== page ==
The US Justice Department originally took more than 1,100 people into custody but almost nothing is known about who they are or why they were detained, except that they are mainly of Middle East origin. Some of them are beleievd to have been cleared and released. The list of suspected terrorist organisations - whose members or supporters are barred from entering the US - has grown steadily. It includes charitable organisations and food companies accused of funnelling money to al-Qaeda. Evidence can be as limited as buying airline tickets on the internet, having a Saudi name and a history of large money transfers from the Middle East.
Zacarias Moussaoui, 33, is the first person to be indicted for conspiring with Osama Bin Laden and other suspects to kill thousands in the 11 September attacks.
A French citizen of Moroccan descent, Moussaoui was detained on immigration charges in August 2001 when he aroused suspicion at a Minnesota flight school where he sought training. He is reported to have said he wanted to learn how to fly planes but was not interested in how to take off and land them.
Moussaoui is alleged to have received training in al-Qaeda camps in Afghanistan, sought pilot training and to have received funding from sources in Germany and the Middle East.Before 2001 he lived in London, where he did a Masters degree at South Bank University. From 98-99 he lived in Hamburg, where he shared a flat with Mohammed Atta.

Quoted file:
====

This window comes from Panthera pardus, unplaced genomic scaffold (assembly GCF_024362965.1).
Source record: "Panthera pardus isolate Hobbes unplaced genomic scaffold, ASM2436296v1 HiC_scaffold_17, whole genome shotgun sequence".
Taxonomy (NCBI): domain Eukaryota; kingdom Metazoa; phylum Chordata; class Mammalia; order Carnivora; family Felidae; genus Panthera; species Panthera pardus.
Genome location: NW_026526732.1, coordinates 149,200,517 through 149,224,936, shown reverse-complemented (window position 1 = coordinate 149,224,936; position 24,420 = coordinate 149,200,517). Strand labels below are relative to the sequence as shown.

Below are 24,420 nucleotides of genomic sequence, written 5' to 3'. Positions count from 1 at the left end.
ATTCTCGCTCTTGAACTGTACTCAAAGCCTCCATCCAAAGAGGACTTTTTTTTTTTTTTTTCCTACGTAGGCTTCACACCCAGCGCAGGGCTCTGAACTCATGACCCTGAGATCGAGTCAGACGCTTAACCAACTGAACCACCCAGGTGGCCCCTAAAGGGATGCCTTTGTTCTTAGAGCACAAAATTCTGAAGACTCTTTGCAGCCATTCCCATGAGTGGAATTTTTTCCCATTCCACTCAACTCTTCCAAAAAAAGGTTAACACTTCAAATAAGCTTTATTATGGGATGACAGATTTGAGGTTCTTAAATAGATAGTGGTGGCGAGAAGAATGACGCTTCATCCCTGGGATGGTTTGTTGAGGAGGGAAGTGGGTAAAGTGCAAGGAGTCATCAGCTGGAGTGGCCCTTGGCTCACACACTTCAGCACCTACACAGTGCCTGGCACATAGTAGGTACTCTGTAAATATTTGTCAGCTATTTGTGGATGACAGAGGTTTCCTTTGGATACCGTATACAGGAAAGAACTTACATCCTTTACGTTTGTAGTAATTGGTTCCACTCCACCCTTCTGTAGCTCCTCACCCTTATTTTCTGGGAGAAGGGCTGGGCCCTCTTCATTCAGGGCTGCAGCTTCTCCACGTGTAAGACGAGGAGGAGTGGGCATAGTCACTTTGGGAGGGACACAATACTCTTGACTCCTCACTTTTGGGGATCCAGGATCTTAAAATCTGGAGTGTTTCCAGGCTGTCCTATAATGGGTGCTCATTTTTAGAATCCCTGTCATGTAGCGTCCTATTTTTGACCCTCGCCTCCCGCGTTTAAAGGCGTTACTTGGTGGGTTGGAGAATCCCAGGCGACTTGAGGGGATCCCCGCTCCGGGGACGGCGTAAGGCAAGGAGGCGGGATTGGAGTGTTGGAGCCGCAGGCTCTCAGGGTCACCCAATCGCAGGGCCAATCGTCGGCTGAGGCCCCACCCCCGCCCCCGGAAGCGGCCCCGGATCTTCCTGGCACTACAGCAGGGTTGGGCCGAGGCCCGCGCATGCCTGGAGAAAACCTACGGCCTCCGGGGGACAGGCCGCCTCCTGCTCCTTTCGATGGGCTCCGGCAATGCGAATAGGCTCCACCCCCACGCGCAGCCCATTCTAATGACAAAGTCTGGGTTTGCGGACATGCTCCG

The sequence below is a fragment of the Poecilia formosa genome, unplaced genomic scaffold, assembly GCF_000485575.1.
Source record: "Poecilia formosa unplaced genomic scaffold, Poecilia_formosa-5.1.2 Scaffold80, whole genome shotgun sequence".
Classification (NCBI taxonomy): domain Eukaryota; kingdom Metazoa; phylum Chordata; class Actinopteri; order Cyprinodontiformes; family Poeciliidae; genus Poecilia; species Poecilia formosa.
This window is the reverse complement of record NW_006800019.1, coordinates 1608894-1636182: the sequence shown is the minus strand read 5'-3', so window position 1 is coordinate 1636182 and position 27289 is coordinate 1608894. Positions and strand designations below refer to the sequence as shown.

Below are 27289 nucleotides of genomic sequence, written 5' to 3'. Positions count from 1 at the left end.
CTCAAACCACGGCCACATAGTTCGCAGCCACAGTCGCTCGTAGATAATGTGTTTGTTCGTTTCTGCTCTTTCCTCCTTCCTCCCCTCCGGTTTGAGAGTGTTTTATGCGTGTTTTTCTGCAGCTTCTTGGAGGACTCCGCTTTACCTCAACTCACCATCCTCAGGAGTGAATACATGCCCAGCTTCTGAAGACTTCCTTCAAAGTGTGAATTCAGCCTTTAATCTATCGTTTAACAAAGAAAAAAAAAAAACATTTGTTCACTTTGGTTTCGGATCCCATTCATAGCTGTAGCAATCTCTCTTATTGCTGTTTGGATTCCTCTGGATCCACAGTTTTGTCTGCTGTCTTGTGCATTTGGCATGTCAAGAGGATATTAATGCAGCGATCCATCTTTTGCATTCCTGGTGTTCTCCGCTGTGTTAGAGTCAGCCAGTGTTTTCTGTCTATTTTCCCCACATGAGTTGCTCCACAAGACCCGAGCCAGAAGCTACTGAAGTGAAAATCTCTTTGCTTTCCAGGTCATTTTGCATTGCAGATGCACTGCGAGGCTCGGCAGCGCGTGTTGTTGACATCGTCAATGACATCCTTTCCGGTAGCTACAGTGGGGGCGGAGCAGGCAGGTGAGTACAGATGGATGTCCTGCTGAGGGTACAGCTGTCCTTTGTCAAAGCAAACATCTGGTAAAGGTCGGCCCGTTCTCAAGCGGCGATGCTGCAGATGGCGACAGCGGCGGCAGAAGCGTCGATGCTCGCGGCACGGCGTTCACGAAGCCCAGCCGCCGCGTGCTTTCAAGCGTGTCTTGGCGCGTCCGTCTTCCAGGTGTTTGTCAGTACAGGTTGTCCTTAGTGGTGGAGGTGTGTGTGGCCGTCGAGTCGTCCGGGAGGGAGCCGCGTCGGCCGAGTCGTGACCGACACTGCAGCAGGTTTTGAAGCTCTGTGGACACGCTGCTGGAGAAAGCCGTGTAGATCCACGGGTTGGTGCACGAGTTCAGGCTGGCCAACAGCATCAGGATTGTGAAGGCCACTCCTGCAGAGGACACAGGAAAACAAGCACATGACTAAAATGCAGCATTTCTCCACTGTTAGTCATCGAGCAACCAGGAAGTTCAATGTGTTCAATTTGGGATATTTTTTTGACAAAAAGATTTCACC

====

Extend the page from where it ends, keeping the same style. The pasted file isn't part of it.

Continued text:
Moussaoui is accused of being involved in the planning of the 11 September attacks. He has been indicted on six counts of conspiring with the al-Qaeda leader, Osama Bin Laden; those who hijacked airliners and flew them into buildings in New York and Washington; and others.
His trial is due to start in October 2002.
There has been much speculation about a 20th hijacker who should have been on board United Airlines flight 93 that crashed into the Pennsylvania countryside - the only flight to have four rather than five hijackers on board. At first, investigators believed it may have been Zacarias Moussaoui.
Focus has now shifted to Ramzi Binalshibh, 29 , also known as Ramzi Omar, a Yemeni who shared an apartment in Hamburg with the suspected ringleader Mohamed Atta. Mr Binalshibh tried and failed to enter the US three times over the summer, according to newspaper reports. He had wired a downpayment of $2,200 to attend a flight school in Florida alongside another of the named hijackers, Ziad Jarrah, but could not obtain a visa - apparently because of a suspected link to the bombing of the USS Cole in Aden harbour in October last year.
He and two other suspects sought by German police, Said Bahaji and Zakariyah Essaabar, are believed to have left Hamburg shortly before 11 September.
A Muslim cleric, Abu Qatada, has been named by UK authorities as being a suspected al-Qaeda fixer based in London, and his assets have been frozen. A judge in Spain goes even further, calling him al-Qaeda's spiritual leader in Europe.